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Stability versus responsiveness

No matter how good the functionality is of an IT service and no matter how well it has been designed, it will be worth far less if the service components are not available or if they perform inconsistently.

This means that Service Operation needs to ensure that the IT Infrastructure is stable and available as designed. At the same time, Service Operation needs to recognize that business and IT requirements change.

Some of these changes are evolutionary. For example, the functionality, performance and architecture of a platform may change over a number of years. Each change brings with it an opportunity to provide better levels of service to the business. In evolutionary changes, it is possible to plan how to respond to the change and thus maintain stability while responding to the changes.

Many changes, though, happen very quickly and sometimes under extreme pressure. For example, a Business Unit unexpectedly wins a contract that requires additional IT services, more capacity and faster response times. The ability to respond to this type of change without impacting other services is a significant challenge.

Many IT organizations are unable to achieve this balance and tend to focus on either the stability of the IT Infrastructure or the ability to respond to changes quickly.

Figure 3.2 Achieving a balance between focus on stability and responsiveness

Table 3.2 outlines some examples of the characteristics of positions at extreme ends of the spectrum. The purpose of this table is to assist organizations in identifying to which extreme they are closer, not to identify real-life positions to which organizations should aspire.

  Extreme focus on stability Extreme focus on responsiveness
Primary focus
  • Technology
  • Developing and refining standard IT management techniques and processes.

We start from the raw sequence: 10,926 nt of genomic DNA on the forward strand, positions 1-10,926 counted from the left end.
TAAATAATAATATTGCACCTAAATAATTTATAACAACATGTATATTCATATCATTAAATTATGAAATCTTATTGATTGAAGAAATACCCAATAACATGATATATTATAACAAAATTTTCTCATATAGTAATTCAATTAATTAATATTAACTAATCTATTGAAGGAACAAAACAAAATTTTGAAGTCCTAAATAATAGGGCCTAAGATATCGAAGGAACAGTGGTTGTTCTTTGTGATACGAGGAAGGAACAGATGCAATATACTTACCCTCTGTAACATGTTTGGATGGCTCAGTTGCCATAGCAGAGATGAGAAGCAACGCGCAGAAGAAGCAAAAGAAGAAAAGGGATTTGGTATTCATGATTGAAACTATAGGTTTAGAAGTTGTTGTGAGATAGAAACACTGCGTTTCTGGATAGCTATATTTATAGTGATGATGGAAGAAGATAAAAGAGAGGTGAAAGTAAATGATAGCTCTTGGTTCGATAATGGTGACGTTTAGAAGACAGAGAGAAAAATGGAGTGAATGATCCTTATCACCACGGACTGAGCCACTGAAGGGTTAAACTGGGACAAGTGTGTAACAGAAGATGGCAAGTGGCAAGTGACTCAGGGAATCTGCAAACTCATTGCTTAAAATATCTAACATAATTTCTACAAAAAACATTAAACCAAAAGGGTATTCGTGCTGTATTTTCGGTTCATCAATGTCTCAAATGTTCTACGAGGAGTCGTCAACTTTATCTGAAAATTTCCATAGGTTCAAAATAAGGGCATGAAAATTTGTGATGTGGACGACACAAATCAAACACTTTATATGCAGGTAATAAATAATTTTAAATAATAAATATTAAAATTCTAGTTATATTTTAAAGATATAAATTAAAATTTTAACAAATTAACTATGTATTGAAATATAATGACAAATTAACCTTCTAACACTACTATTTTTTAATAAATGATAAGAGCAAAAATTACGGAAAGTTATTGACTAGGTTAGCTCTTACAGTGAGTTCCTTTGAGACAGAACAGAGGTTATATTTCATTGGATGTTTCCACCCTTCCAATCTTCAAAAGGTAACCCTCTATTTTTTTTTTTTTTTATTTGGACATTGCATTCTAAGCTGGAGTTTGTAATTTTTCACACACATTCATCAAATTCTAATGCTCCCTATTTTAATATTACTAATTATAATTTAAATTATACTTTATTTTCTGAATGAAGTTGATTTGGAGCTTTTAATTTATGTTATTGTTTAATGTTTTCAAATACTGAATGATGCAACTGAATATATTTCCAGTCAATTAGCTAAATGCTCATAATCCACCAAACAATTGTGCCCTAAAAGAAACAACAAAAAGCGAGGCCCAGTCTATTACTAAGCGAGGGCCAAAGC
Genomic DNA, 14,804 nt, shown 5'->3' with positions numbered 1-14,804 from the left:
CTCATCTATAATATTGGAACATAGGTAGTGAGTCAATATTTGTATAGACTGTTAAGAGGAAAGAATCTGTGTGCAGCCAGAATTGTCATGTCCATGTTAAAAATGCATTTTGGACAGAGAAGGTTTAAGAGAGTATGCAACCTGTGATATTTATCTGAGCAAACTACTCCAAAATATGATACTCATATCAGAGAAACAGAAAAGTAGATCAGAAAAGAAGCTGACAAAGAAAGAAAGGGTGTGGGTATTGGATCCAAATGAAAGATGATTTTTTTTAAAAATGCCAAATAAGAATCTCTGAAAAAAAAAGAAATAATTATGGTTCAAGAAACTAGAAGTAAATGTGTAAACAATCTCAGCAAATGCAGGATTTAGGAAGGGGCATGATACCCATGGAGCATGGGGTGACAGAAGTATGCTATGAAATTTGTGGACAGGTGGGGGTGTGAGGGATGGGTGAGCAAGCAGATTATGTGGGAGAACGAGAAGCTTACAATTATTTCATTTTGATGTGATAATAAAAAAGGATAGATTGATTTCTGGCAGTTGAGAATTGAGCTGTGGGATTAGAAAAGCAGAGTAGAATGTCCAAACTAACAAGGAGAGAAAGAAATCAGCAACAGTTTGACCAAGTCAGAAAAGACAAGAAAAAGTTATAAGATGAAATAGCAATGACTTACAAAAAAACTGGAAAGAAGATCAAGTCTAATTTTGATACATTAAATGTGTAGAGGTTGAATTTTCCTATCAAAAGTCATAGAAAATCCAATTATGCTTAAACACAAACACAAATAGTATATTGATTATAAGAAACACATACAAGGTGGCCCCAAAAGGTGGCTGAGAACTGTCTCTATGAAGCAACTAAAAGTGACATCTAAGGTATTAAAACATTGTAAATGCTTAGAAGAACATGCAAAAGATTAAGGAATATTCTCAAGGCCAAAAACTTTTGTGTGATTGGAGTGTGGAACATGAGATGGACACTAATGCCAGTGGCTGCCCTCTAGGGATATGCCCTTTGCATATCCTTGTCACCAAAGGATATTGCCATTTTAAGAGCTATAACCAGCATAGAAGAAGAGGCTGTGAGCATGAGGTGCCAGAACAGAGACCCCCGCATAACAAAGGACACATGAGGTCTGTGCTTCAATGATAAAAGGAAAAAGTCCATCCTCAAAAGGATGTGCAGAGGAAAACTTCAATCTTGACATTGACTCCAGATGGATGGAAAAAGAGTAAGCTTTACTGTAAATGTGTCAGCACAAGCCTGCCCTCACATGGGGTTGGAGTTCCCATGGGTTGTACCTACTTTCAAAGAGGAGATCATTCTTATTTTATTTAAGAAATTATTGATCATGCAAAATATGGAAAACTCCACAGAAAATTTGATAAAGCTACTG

• Output to the business
  • Agrees to required changes before determining what it will take to deliver them.
Typical problems experienced IT can demonstrate that it is complying with SOPs and Operational Level Agreements (OLAs), even when there is clear misalignment to business requirements IT staff are not available to define or execute routine tasks because they are busy on projects for new services
Technology growth strategy
  • Growth strategy based on analysing existing demand on existing systems
  • New services are resisted and Business Units sometimes take ownership of ‘ their own’ systems to get access to new services.
  • Technology purchased for each new business requirement
  • Using multiple technologies and solutions for similar solutions, to meet slightly different business needs.
Technology used to deliver IT services Existing or standard technology to be used; services must be adjusted to work within existing parameters Over-provisioning. No attempt is made to model the new service on the existing infrastructure. New, dedicated technology is purchased for each new project
Capacity Management
  • Forecasts based on projections of current workloads
  • System performance is maintained at consistent levels through tuning and demand management, not by workload forecasting and management.
  • Forecasts based on future business activity for each service individually and do not take into account IT activity or other IT services
  • Existing workloads not relevant.

Table 3.2 Examples of extreme focus on stability and responsiveness

Building an IT organization that achieves a balance between stability and responsiveness in Service Operation will require the following actions:

  • Ensure investment in technologies and processes that are adaptive rather than rigid, e.g. virtual server and application technology and the use of Change Models (see Service Transition publication).
  • Build a strong Service Level Management (SLM) process which is active from the Service Design phase to the Continual Service Improvement phase of the ITSM Lifecycle.
  • Foster integration between SLM and the other Service Design processes to ensure proper mapping of business requirements to IT operational activities and components of the IT Infrastructure. This makes it easier to model the effect of changes and improvements.
  • Initiate changes at the earliest appropriate stage in the ITSM Lifecycle. This will ensure that both functional (business) and manageability (IT operational) requirements can be assessed and built or changed together.
  • Ensure IT involvement in business changes as early as possible in the change process to ensure scalability, consistency and achievability of IT services sustaining business changes.
  • Service Operation teams should provide input into the ongoing design and refinement of the architectures and IT services (see Service Design and Service Strategy publications).
  • Implement and use SLM to avoid situations where business and IT managers and staff negotiate informal agreements.

Date: 2014-12-29; view: 1033

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